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Gov. Closes Vermont Schools For Rest Of Academic Year

A school bus.
Gov. Phil Scott announced Thursday evening all schools would be closed through the end of the academic year to slow the spread of the coronavirus.

Updated 7:10 p.m.

Gov. Phil Scott announced Thursday evening Vermont schools would remain closed for the rest of the academic year to slow the spread of the coronavirus.  

The governor issued the directive a day after his Stay Home, Stay Safe order went into effect, closing all but “critical” business and nonprofit operations and asking Vermonters to stay home, with several exceptions. Another, previous order closed the state’s schools between March 18 and April 6.

Click here for a comprehensive set of answers to FAQs about the Stay Home, Stay Safe order.

“The education of our students and the bonding and learning experiences they have at schools are tremendously important, so I fully appreciate the impact and difficulty of this decision,” Scott said in a written statement Thursday. “I also recognize it will be challenging for some schools to implement remote learning through the end of the year.”

He added he was encouraged by the “creativity” he’s already seen from schools and parents. As part of his newest order, the governor is requiring Vermont school districts to come up with distance learning plans by April 13.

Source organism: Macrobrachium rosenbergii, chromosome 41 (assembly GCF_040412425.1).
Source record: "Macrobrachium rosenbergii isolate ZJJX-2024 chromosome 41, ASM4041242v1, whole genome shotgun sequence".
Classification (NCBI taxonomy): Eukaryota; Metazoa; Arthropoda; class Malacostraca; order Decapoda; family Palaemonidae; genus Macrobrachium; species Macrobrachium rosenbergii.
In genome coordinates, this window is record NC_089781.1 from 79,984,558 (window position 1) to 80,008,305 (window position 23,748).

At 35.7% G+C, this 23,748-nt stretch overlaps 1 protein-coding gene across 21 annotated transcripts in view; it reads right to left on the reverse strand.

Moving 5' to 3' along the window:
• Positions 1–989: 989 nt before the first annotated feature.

Scott said the Agency of Education will also work with schools to sort through issues with access to learning, federal mandates for providing education to students with disabilities, meals, attendance and school calendar requirements.

His administration plans a press conference about the directive on Friday.

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Vermont National Education Association president Don Tinney released a statement shortly after the governor's announcement and said the organization is both “disappointed and saddened” as well as understanding of the need to protect the health and safety of “all Vermonters.”

"There is a real disappointment our students aren't going to finish the year in school, but we know it's the right thing to do for public health," Tinney said in an interview with VPR.

He cautioned that remote learning won't be able to completely replace in-person teaching.

"There’s no way we're going to see the academic growth in our students through distance learning that we would see in the classroom," he said.

In his written statement, Tinney said the Vermont NEA would focus on securing three things while school is dismissed: Health and safety for everyone, nutritious meals for students and paychecks for school employees.

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In the meantime, some school districts will continue to provide child care for parents who the Scott administration classifies as “essential” people in the response to the COVID-19 pandemic. The governor commended those educators and staff Thursday.

“ … I am so proud and appreciative of their hard work, creative can-do attitude and their willingness to step up in this moment of service,” Scott said. “These educators, and the staff supporting them, represent the very best of our public education system."

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